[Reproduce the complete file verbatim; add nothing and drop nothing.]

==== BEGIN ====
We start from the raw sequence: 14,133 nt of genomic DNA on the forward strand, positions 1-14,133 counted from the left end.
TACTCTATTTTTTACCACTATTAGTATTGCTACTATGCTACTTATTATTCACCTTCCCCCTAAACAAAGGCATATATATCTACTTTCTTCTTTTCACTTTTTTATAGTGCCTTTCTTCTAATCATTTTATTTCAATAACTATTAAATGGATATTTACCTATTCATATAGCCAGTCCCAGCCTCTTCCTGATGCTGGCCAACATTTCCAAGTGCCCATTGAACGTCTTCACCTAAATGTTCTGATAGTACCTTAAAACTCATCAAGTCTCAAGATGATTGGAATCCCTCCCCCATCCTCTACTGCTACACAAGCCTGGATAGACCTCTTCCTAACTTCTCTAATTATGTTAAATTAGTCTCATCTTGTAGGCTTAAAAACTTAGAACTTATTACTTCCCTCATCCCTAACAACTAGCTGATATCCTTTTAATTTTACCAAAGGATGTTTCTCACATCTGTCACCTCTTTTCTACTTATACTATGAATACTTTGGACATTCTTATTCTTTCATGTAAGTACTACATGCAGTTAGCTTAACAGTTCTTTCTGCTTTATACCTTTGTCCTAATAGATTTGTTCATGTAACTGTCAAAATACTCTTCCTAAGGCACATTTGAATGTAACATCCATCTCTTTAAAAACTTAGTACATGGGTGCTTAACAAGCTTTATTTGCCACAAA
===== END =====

We start from the raw sequence: 14,133 nt of genomic DNA on the forward strand, positions 1-14,133 counted from the left end.
TACTCTATTTTTTACCACTATTAGTATTGCTACTATGCTACTTATTATTCACCTTCCCCCTAAACAAAGGCATATATATCTACTTTCTTCTTTTCACTTTTTTATAGTGCCTTTCTTCTAATCATTTTATTTCAATAACTATTAAATGGATATTTACCTATTCATATAGCCAGTCCCAGCCTCTTCCTGATGCTGGCCAACATTTCCAAGTGCCCATTGAACGTCTTCACCTAAATGTTCTGATAGTACCTTAAAACTCATCAAGTCTCAAGATGATTGGAATCCCTCCCCCATCCTCTACTGCTACACAAGCCTGGATAGACCTCTTCCTAACTTCTCTAATTATGTTAAATTAGTCTCATCTTGTAGGCTTAAAAACTTAGAACTTATTACTTCCCTCATCCCTAACAACTAGCTGATATCCTTTTAATTTTACCAAAGGATGTTTCTCACATCTGTCACCTCTTTTCTACTTATACTATGAATACTTTGGACATTCTTATTCTTTCATGTAAGTACTACATGCAGTTAGCTTAACAGTTCTTTCTGCTTTATACCTTTGTCCTAATAGATTTGTTCATGTAACTGTCAAAATACTCTTCCTAAGGCACATTTGAATGTAACATCCATCTCTTTAAAAACTTAGTACATGGGTGCTTAACAAGCTTTATTTGCCACAAA